Attorney-at-Law

THE FORM FILE

In Uncategorized on 03/01/2019 at 14:52

We all (or almost all) have them, some documents in now-obsolete formats from wordprocessing programs gone long since, and some up-to-the-nanosecond, which we use every working day. When racing the clock, we haul the nearest appropriate one out, do a quick edit, and fire it off, barely beating the deadline.

Most of the time it works. Most of us have neither time nor inclination for wheel-reinvention. But when it doesn’t work, things get messy.

Here’s Quoc H. Nguyen & Tham T. Tran, Docket No. 23110-18SL, filed 3/1/18, but it isn’t Quoc’s story nor is it Tham’s. I won’t name IRS’ counsel, because there but for the grace of you-know-Whom goes any one of us.

Quoc & Tham petitioned a NOD. Ch J Maurice B (“Mighty Mo”) Foley spots a flaw in the accompanying documents.

“No copy of any notice of deficiency or determination was attached to the petition. Rather, the petition incorporated a Notice CP504, Notice of intent to seize (levy) your property or rights to property, issued to petitioner Tham T. Tran for [year at issue] and an amended [year at issue] tax return for petitioners.” Order, at p. 1.

IRS’ counsel answers 56 days after the petition is served (note Rule 36(a) says 60 days to answer), during the Shutdown. So counsel may be furloughed, but clearly under the gun.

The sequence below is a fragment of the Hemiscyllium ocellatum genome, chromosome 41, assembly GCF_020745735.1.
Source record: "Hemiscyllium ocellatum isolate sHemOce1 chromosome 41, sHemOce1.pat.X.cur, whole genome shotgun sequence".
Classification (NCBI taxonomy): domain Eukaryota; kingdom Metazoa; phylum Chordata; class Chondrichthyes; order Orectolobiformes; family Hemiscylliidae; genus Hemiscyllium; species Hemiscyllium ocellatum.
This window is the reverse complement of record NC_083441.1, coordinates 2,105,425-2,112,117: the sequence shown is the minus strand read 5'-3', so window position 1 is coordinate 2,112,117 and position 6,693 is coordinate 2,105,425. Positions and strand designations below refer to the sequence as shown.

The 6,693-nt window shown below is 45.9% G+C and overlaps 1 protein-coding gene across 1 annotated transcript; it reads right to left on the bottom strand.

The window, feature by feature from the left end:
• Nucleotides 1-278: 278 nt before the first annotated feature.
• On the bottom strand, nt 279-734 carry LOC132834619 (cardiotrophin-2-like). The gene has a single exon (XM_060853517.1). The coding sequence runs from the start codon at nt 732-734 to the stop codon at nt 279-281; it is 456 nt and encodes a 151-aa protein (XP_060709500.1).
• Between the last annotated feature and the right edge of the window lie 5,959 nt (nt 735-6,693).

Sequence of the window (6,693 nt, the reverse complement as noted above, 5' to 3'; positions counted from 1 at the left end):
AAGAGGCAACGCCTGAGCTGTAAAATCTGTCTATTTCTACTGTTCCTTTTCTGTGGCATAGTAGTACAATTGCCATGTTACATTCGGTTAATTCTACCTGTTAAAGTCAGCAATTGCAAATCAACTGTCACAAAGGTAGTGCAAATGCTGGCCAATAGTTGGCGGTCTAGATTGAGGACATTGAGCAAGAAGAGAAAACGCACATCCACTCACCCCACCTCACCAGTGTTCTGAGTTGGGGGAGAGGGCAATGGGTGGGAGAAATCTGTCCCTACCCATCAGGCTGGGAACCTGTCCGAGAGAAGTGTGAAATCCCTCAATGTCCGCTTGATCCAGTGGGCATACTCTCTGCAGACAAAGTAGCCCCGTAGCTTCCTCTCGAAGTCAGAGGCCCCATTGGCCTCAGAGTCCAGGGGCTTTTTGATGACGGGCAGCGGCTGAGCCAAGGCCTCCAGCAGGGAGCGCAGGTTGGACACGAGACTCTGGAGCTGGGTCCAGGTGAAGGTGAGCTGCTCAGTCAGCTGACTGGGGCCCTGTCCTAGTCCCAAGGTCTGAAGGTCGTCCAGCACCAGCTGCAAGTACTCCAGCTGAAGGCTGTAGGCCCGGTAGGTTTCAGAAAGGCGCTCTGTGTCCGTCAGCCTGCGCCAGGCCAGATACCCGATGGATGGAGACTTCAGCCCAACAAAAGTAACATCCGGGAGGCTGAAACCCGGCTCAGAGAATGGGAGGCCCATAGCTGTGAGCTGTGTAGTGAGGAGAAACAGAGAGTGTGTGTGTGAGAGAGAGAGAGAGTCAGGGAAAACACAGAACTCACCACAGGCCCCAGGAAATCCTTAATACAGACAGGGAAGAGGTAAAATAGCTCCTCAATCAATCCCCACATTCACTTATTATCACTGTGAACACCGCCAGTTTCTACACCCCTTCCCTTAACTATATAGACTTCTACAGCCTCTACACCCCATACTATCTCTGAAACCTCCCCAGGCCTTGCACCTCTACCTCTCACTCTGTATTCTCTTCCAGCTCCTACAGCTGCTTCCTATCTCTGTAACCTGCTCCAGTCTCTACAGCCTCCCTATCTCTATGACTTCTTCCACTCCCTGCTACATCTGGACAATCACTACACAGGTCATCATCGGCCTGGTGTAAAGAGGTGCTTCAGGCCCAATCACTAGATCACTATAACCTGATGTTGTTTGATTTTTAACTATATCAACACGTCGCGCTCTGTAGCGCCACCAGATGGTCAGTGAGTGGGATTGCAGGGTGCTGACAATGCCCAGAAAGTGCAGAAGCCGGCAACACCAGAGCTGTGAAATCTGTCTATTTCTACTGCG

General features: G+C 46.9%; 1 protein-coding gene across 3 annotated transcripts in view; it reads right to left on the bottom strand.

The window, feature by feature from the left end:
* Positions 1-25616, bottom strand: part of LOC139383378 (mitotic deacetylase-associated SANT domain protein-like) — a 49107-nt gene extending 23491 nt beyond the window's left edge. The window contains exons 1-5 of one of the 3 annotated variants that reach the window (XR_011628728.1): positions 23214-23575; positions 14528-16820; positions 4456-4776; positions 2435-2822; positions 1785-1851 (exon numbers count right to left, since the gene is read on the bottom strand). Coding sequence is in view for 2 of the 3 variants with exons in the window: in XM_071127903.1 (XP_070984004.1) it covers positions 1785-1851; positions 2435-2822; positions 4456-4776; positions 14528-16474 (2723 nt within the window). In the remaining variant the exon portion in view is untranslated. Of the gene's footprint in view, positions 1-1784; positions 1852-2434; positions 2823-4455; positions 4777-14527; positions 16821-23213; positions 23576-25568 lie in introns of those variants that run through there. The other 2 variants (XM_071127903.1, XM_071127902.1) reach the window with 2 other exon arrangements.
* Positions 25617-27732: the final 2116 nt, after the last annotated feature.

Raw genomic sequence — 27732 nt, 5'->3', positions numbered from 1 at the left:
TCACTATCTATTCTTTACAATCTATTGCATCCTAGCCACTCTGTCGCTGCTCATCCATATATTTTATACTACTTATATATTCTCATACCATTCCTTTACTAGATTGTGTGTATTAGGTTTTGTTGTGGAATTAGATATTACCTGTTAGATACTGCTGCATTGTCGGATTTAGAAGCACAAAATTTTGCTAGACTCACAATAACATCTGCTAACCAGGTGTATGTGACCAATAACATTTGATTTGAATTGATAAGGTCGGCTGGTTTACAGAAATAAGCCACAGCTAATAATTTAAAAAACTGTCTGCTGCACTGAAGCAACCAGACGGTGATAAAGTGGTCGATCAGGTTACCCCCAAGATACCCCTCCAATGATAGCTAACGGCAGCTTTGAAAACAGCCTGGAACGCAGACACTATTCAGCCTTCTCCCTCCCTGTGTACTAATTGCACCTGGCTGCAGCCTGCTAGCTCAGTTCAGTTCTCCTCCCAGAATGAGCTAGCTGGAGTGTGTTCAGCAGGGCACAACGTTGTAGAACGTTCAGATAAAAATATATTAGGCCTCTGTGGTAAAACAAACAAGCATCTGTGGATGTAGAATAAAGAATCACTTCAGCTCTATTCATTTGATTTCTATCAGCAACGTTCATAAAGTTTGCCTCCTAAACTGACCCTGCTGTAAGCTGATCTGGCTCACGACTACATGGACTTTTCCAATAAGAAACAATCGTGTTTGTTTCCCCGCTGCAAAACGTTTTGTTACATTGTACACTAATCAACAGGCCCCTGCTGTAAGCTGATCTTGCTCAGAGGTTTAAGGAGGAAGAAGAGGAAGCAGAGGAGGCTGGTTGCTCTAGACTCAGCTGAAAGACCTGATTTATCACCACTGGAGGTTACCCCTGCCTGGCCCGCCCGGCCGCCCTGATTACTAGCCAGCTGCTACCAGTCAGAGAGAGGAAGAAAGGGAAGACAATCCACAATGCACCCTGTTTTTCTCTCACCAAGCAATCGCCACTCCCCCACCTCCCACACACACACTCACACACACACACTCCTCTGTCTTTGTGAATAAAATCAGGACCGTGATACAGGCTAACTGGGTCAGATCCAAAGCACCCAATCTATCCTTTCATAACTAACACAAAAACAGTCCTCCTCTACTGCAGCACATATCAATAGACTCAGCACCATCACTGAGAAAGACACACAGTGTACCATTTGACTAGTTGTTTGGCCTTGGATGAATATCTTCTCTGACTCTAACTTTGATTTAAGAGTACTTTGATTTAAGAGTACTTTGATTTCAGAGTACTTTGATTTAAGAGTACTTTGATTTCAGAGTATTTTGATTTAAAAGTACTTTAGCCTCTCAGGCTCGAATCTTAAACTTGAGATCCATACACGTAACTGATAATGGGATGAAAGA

Ch J Mighty Mo: “..respondent failed to attach thereto any notice of deficiency or determination that would support jurisdiction or the filing of an answer. Instead respondent merely noted that no notice of determination concerning collection action had been attached to the petition and that the notice of intent to levy had been included. Respondent did not otherwise explicitly address the jurisdictional status of this case or suggest that any motion or other steps would follow. Inexplicably, answer also closed with a prayer that ‘respondent’s determination, as set forth in the notice of deficiency and/or notice of determination, be in all respects approved’.” Order, at p. 1.

But of course there are only 45 (count ‘em, 45) days to move with respect to a petition, per Rule 36(a), and IRS’ counsel had blown past that.

Still, a second look at the answer, and a quick edit job, before hitting “send” might have saved the day.

Edited to add, 3/2/19: But how can respondent “suggest that any motion” would follow? Rule 36(a) provides, in pertinent part (as my on-the-slopes-at-Vail colleagues would say)  “(a) Time To Answer or Move: The Commissioner shall have 60 days from the date of service of the petition within which to file an answer, or 45 days from that date within which to move with respect to the petition.” That time is gone, Ch  Mighty Mo. So I guess it’s sua sponte time at The Glasshouse.

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